Hieratic is a cursive writing system, used in the provenance of the pharaohs in Egypt and Nubia, that developed alongside the hieroglyphic system, to which it is intimately related. It was primarily written in ink with a reed brush on papyrus, allowing scribes to write quickly without resorting to the time-consuming hieroglyphs.
In the 2nd century AD, the term hieratic was first used by Saint Clement of Alexandria. It derives from the Greek phrase γράμματα ἱερατικά (grammata hieratika; literally "priestly writing"), as at that time hieratic was used only for religious texts, as had been the case for the previous thousand years.
Hieratic can also be an adjective meaning "of or associated with sacred persons or offices; sacerdotal."
In the Proto-Dynastic Period of Egypt, hieratic first appeared and developed alongside the more formal hieroglyphic script. It is an error to view hieratic as a derivative of hieroglyphic writing. Indeed, the earliest texts from Egypt are produced with ink and brush, with no indication their signs are descendants of hieroglyphs. True monumental hieroglyphs carved in stone did not appear until the 1st Dynasty, well after hieratic had been established as a scribal practice. The two writing systems, therefore, are related, parallel developments, rather than a single linear one.
Hieratic was used throughout the pharaonic period and into the Graeco-Roman Period. Around 660 BC, the Demotic script (and later Greek) replaced hieratic in most secular writing, but hieratic continued to be used by the priestly class for several more centuries, at least into the 3rd century AD.
Uses and materials
Through most of its long history, hieratic was used for writing administrative documents, accounts, legal texts, and letters, as well as mathematical, medical, literary, and religious texts. During the Græco-Roman period, when Demotic (and later Greek) had become the chief administrative script, hieratic was limited primarily to religious texts. In general, hieratic was much more important than hieroglyphs throughout Egypt's history, being the script used in daily life. It was also the writing system first taught to students, knowledge of hieroglyphs being limited to a small minority who were given additional training. In fact, it is often possible to detect errors in hieroglyphic texts that came about due to a misunderstanding of an original hieratic text.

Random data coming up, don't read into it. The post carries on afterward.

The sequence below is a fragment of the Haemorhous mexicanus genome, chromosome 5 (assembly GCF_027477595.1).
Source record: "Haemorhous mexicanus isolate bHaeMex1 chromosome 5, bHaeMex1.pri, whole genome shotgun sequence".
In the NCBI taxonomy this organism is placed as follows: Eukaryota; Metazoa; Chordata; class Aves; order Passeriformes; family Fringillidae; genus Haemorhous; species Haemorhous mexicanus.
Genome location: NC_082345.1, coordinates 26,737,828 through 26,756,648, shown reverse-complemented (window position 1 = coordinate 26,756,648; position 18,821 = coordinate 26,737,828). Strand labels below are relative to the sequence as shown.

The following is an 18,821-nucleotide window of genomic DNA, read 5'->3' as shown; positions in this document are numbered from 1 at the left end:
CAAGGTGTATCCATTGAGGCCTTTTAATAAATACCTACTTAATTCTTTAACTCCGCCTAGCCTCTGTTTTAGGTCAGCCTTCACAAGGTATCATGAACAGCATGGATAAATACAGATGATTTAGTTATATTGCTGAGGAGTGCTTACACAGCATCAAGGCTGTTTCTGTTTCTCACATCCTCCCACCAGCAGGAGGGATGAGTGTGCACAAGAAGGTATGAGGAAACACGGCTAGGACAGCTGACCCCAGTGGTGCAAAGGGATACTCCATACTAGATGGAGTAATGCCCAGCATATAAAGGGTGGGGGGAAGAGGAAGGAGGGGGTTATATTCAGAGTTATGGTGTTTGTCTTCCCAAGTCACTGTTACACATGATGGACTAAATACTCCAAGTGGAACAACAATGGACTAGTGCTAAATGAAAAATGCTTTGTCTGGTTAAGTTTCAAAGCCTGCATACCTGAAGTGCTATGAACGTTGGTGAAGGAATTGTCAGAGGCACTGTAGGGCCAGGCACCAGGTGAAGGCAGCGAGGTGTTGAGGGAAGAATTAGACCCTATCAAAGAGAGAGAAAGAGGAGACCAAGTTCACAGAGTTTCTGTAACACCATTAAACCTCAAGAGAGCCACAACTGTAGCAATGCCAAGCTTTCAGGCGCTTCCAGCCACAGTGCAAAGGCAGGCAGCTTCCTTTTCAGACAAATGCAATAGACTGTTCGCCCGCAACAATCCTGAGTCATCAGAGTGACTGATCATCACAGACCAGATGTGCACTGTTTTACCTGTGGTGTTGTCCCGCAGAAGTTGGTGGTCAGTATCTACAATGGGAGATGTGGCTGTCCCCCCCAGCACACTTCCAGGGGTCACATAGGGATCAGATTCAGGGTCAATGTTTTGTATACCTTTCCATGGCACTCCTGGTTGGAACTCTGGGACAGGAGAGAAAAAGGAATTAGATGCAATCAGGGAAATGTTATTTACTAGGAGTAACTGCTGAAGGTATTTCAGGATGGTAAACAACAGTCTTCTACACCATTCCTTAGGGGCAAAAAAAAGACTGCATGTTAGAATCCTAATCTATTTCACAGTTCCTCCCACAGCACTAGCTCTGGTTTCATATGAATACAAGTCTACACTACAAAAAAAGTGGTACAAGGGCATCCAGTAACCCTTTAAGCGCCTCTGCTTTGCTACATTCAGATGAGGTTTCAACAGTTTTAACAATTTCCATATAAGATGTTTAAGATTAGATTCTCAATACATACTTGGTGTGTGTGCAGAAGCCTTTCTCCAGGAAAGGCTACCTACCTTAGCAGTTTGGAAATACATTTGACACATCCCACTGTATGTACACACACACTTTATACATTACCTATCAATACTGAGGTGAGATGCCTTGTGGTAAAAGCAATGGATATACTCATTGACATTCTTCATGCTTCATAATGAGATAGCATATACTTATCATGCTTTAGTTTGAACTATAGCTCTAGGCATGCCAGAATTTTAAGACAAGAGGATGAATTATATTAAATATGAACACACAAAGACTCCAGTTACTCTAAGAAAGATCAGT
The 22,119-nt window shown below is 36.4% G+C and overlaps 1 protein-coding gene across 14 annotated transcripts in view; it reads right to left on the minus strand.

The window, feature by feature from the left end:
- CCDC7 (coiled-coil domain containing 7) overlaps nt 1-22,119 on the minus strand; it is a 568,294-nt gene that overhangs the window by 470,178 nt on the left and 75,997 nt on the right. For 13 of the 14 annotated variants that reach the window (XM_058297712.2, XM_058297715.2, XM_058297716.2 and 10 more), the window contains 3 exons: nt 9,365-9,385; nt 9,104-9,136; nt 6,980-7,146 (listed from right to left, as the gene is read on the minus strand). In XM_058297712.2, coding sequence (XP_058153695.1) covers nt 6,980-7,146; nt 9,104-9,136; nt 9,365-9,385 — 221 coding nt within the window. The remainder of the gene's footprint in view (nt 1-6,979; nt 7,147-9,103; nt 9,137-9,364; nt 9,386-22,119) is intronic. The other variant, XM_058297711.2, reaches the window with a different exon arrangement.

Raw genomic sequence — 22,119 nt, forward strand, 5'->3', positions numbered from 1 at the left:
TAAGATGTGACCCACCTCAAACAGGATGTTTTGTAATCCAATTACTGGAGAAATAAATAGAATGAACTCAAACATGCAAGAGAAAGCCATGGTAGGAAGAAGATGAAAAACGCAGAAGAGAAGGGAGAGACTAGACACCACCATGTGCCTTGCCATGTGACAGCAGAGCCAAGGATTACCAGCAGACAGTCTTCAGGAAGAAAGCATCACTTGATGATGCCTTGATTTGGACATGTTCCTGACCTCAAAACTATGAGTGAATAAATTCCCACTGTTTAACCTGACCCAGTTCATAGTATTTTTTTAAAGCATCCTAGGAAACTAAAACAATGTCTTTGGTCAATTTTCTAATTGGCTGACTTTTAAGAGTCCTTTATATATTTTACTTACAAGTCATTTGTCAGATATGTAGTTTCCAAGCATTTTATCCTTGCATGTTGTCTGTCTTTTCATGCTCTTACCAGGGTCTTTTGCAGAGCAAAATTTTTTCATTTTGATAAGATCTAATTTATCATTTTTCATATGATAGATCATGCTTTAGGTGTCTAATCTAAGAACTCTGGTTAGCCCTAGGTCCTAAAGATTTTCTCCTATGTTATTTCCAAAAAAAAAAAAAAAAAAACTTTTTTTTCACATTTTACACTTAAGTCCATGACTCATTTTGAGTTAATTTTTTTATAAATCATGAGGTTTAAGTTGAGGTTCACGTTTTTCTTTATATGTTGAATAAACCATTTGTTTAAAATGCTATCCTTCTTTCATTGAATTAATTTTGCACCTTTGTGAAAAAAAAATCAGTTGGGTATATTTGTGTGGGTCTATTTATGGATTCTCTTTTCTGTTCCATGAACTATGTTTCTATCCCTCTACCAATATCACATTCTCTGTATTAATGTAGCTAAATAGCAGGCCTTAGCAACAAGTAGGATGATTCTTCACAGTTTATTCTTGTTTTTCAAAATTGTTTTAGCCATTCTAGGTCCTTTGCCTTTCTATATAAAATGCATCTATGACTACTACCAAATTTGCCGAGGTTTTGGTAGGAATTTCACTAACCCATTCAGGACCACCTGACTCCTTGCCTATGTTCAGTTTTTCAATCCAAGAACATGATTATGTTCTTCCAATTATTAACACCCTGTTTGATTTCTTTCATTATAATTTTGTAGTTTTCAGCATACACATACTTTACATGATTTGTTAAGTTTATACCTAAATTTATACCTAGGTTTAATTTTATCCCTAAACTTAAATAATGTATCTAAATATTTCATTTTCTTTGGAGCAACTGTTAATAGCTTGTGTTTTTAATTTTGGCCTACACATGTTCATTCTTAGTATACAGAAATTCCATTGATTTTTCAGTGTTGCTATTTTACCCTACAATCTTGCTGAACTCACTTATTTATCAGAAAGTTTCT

Most often, hieratic script was written in ink with a reed brush on papyrus, wood, stone or pottery ostraca. Thousands of limestone ostraca have been found at the site of Deir al-Madinah, revealing an intimate picture of the lives of common Egyptian workmen. Besides papyrus, stone, ceramic shards, and wood, there are hieratic texts on leather rolls, though few have survived. There are also hieratic texts written on cloth, especially on linen used in mummification. There are some hieratic texts inscribed on stone, a variety known as lapidary hieratic; these are particularly common on stelae from the 22nd Dynasty.
During the late 6th Dynasty, hieratic was sometimes incised into mud tablets with a stylus, similar to cuneiform. About five hundred of these tablets have been discovered in the governor's palace at Ayn Asil (Balat), and a single example from the site of Ayn al-Gazzarin, both in the Dakhla Oasis. At the time the tablets were made, Dakhla was located far from centers of papyrus production. These tablets record inventories, name-lists, accounts, and approximately fifty letters. Of the letters, many are internal letters that were circulated within the palace and the local settlement, but others were sent from other villages in the oasis to the governor.
Hieratic script (unlike cursive hieroglyphs) always reads from right to left. Initially hieratic could be written in either columns or horizontal lines, but after the 12th Dynasty (specifically during the reign of Amenemhat III), horizontal writing became the standard.
Hieratic is noted for its cursive nature and use of ligatures for a number of characters. Hieratic script also uses a much more standardized orthography than hieroglyphs; texts written in the latter often had to take into account extra-textual concerns, such as decorative uses and religious concerns that were not present in, say, a tax receipt. There are also some signs that are unique to hieratic, though Egyptologists have invented equivalent hieroglyphic forms for hieroglyphic transcriptions and typesetting. Several hieratic characters have diacritical additions so that similar signs could easily be distinguished. Particularly complicated signs could be written with a single stroke.
Hieratic is often present in any given period in two forms, a highly ligatured, cursive businesshand used for administrative documents, and a broad uncial bookhand used for literary, scientific, and religious texts. These two forms can often be significantly different from one another. Letters, in particular, used very cursive forms for quick writing, often with large numbers of abbreviations for formulaic phrases, similar to shorthand.
A highly cursive form of hieratic known as "Abnormal Hieratic" was used in the Theban area from the second half of the 20th dynasty until the beginning of the 26th Dynasty. It derives from the script of Upper Egyptian administrative documents and was used primarily for legal texts, land leases, letters, and other texts. This type of writing was superseded by Demotic—a Lower Egyptian scribal tradition—during the 26th Dynasty when Demotic was established as a standard administrative script throughout a re-unified Egypt.